So we tracked down the doctor in California, made some changes to health insurance, and contacted his office. His nurse knew who Mike was! He must’ve made an impact somehow! So fast forward again, we had Mayo send all of the test/eval results to UC San Diego Hospital. Then we had to go to San Diego and be admitted for more testing. Finally some good news….the doctor had agreed to proceed with trying to get Michael on the transplant list!!! However, since he is in California and we are in Arizona, we’ve had to make trips monthly or bi-monthly for tests, procedures, checkups, occasionally hospitalizations and other medical stuff.

Michael has had many other health battles in the meantime. One of them was his foot. He had MRSA and sepsis from a bad bone infection in his foot. He had to have surgery and was on IV antibiotics for several months. When that did not work and he went septic and almost died, they amputated his toe. His immune system was so weak that he has caught just about every cold and flu going around that year. It was an extremely difficult year for all of us.

Fast forward again. Michael had gone through all of the screening and testing at UCSD (University of California San Diego). The transplant team has agreed to take Mike’s case and feel confident that they can do a successful heart transplant. They have listed him on the transplant list as of October 2017. He started as a status 2, and then his heart failure rapidly decided, and they were able to bump him to a 1b. Now we just have to wait until they can find a matching donor. This is the next challenge in the journey. Because Michael is 6’6” and blood type O-. They haven’t found anything yet that even comes close to being a good match.

Fast forward again. Michael’s health continues to decline. He is constantly on 3 liters of oxygen and his heart is not strong enough to pump blood through his body so he faints frequently. They are worried that his heart strength is rapidly declining faster than expected and feel that the LVAD (left ventricular assist device) will be needed for him to make it to transplant. The LVAD is considered a bridge to transplant in this case. It will require open heart surgery, a pump installed on the outside of his heart with wires coming out of his stomach to a battery pack that will be worn around his waist. This pump will beat his heart for him. These batteries must be charged every 6 hours and will keep him alive until they find a matching donor heart.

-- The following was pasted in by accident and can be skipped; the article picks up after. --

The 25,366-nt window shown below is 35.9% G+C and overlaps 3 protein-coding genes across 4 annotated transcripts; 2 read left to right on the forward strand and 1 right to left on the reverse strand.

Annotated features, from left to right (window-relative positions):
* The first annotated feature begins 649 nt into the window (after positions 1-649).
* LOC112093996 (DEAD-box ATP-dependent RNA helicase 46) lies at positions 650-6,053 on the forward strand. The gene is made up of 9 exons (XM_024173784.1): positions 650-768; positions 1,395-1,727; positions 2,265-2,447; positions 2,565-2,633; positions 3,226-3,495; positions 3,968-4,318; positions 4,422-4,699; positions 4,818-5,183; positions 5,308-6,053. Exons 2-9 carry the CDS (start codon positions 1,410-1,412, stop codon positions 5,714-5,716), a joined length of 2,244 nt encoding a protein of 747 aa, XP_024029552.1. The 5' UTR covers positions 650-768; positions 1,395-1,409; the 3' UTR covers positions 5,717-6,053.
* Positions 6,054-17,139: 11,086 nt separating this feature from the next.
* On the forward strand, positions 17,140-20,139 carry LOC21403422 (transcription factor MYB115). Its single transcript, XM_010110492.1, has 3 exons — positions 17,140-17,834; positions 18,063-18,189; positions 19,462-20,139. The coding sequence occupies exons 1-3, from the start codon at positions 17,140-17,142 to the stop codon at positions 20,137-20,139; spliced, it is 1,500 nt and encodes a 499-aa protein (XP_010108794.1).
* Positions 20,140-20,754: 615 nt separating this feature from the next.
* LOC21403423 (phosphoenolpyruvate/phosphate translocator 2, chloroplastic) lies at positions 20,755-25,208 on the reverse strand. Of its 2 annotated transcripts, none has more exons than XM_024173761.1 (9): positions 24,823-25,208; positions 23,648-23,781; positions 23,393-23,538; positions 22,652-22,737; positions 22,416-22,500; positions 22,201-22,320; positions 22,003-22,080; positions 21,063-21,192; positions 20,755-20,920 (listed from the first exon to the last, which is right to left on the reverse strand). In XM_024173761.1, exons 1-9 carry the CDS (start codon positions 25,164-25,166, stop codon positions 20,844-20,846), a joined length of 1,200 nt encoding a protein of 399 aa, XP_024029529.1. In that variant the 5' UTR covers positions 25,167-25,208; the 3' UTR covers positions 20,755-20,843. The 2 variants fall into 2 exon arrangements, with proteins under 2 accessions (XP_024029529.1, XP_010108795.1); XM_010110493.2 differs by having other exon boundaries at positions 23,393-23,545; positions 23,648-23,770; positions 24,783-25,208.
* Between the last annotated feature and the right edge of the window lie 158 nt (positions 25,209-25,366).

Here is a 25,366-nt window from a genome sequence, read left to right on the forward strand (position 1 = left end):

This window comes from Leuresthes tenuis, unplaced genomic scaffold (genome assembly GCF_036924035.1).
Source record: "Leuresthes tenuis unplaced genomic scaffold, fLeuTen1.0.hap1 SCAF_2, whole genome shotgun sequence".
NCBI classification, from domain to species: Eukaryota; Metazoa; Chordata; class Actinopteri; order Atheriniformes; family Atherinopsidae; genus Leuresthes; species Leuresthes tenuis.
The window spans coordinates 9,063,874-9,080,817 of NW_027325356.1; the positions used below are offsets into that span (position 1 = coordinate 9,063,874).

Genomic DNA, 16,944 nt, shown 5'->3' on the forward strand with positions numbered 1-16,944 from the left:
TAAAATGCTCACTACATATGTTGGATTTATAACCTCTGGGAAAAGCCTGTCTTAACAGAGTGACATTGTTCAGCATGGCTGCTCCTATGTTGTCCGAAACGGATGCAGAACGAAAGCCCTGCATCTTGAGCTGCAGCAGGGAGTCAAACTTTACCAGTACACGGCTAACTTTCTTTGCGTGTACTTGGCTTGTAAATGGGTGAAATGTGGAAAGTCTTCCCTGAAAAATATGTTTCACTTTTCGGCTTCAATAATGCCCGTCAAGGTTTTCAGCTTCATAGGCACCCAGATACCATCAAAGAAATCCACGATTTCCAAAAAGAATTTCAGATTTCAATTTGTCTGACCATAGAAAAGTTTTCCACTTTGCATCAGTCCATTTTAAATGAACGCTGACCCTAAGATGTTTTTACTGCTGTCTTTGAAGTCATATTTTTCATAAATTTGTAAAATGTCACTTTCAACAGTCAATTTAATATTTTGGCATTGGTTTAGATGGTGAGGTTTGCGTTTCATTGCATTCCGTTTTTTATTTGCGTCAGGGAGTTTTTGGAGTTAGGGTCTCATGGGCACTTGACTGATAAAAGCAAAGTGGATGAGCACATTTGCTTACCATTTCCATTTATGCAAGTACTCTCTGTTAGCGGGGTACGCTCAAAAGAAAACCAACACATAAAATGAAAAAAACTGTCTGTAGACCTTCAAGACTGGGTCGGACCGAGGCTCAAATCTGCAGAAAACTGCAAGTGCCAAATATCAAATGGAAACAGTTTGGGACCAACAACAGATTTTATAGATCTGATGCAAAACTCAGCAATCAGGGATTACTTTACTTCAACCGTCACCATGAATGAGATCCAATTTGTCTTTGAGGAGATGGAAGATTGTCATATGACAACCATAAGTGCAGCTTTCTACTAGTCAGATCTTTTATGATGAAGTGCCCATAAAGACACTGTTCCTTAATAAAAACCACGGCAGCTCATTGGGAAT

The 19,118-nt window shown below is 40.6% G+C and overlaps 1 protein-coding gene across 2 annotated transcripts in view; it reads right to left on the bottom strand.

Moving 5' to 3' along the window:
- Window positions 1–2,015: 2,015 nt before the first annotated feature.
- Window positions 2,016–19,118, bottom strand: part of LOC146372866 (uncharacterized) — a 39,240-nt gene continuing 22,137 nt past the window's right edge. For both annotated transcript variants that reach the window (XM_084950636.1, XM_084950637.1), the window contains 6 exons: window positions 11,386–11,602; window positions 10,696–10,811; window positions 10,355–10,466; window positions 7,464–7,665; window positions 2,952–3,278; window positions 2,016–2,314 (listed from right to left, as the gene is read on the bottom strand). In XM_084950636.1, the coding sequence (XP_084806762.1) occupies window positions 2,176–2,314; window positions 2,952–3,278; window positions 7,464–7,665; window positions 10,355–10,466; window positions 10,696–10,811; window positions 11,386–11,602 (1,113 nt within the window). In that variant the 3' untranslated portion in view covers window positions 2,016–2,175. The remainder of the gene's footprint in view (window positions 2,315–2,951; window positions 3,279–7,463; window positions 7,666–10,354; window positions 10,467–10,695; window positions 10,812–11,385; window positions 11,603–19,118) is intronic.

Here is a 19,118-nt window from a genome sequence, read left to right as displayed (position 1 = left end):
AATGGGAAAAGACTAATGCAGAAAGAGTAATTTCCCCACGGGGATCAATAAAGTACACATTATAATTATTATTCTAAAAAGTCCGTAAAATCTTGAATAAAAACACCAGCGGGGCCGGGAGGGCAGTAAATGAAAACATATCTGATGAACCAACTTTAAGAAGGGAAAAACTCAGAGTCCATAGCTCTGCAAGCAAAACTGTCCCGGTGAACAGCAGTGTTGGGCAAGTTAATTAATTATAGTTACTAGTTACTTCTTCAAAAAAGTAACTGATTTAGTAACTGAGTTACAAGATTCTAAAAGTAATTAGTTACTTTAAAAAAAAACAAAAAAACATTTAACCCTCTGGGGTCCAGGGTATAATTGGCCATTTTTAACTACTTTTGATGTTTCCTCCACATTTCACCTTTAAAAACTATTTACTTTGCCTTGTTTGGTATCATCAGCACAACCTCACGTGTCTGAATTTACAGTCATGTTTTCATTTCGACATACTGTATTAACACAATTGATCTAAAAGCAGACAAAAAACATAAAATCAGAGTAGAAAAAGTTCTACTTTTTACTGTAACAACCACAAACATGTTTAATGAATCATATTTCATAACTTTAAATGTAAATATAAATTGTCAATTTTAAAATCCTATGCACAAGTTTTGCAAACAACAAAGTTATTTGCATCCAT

Fast forward again. Michael had the LVAD surgery. He is now dependent upon batteries and electricity to keep him alive. Unfortunately because of the anatomy of his heart, they had to put the LVAD in at an angle and it is hitting the septum in his heart. So he is constantly going into v-tach which is a very dangerous heart rhythm. The only thing they can do now is hope to find a matching donor and to have a heart transplant. We are hoping that the vtach gets better with time. It has been quite the roller coaster. He was inpatient in the hospital for 36 days, he had developed an infection from his picc line and had a rough couple of weeks. He has been discharged now and we are currently staying in an apartment right next to the hospital. There wasn’t much more they could do for him in the hospital, so now we just wait and keep a close eye on him.

Michael’s doctor was able to bump him up to a status 1A so he is currently at the top of the waiting list in San Diego for a transplant. They are getting matches, just nothing perfect for him yet. So they are continuing to look through the offers. We are just praying for a good match now. One that will give him a long healthy life with his family and allow him to do things that he never dreamed were possible! 💜

We hope that he can walk his baby girl down the isle someday. .

We will not stop fighting! He deserves a long happy healthy life, just like you and I!

Please take a look at Michael’s Facebook page

Facebook.com/Newheartformichael

Author: XGemx